White cars typically have a better resale value compared to silver cars. If you are buying the car brand new and plan to sell it in a few years time then this is something worth considering. The difference isn’t huge when comparing silver and white cars, but you can expect to get a few hundred dollars/ pounds more on the used market for a white car because they are in slightly higher demand.
This makes white cars a pretty good purchase if you are getting one from brand new, because they are cheaper to purchase, but hold their value more. This means you could save up to $1000/ £1000 if you go for a white car, depending on the vehicle’s overall value.
Deep Scratches and Stone Chips
Lighter colors such as white and silver are not great at hiding deeper scratches than can be collected in the paintwork. Also, if you drive your car on faster roads and in peak times then it’s likely that the front-end will get some stone chips. White and silver unfortunately aren’t good at hiding this damage since the dark grey color of the chips stands out against the lighter paintwork. Silver cars are slightly better at masking them, but they will still sound out.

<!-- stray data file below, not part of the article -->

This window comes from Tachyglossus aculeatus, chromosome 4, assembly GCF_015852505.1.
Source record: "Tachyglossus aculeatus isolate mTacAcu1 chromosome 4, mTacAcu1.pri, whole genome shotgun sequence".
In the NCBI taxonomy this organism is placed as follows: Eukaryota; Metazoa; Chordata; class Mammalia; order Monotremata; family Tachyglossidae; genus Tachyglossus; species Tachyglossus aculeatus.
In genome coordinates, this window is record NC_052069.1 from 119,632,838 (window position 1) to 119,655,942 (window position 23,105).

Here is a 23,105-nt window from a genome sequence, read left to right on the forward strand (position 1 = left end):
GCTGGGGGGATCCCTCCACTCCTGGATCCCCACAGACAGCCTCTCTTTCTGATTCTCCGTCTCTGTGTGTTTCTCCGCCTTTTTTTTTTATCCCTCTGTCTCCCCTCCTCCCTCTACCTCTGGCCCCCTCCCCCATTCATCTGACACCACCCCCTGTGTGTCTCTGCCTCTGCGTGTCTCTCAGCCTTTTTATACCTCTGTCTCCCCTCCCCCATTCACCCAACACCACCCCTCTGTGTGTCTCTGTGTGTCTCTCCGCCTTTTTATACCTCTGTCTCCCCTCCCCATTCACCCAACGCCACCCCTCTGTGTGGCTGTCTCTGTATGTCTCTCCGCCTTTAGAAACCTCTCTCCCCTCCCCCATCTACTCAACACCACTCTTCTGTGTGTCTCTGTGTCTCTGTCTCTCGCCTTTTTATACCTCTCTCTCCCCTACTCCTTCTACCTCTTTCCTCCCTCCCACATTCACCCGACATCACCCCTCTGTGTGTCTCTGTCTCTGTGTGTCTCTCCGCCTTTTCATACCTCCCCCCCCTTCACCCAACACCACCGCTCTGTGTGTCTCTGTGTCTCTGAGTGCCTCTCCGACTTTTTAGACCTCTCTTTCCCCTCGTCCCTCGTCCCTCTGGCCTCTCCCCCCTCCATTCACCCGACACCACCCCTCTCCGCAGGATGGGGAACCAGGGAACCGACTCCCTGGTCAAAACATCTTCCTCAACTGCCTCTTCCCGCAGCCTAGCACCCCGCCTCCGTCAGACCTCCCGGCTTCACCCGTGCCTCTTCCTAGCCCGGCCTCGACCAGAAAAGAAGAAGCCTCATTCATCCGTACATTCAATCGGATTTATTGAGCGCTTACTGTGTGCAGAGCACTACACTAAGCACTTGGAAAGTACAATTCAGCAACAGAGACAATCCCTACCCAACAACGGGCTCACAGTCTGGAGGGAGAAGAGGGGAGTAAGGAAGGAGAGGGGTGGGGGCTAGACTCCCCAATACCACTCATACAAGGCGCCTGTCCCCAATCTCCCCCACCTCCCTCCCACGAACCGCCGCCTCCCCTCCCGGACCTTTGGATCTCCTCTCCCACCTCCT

One thing you can do to prevent these stone chips is invest in some paint protection film (PPF) for the hood and bumper. This will protect the paintwork underneath and is a worthwhile investment if you are purchasing a high-end vehicle in particular.
Resprays and Color Matching
White paint is easier to color match than silver paint in the unfortunate event that a panel needs respraying. Since silver is a metallic color, the color matching process can be more tricky and an exact match to the original color is more difficult. Flat white is the easier color to match with the rest of the panels.
If the car is fairly new and the color is still in production, then it shouldn’t cause too much of an issue. However if you are purchasing an older silver car, or plan on keeping your car for a long time then this is something that might be worth considering.
Hiding Swirl Marks
Swirl marks are also known as clear coat scratches. A car’s finish consists of the primer, base coat (color) and a clear coat which sits on top and provides the gloss and protects the layers underneath. This clear coat can be scratched very easily when the car is washed.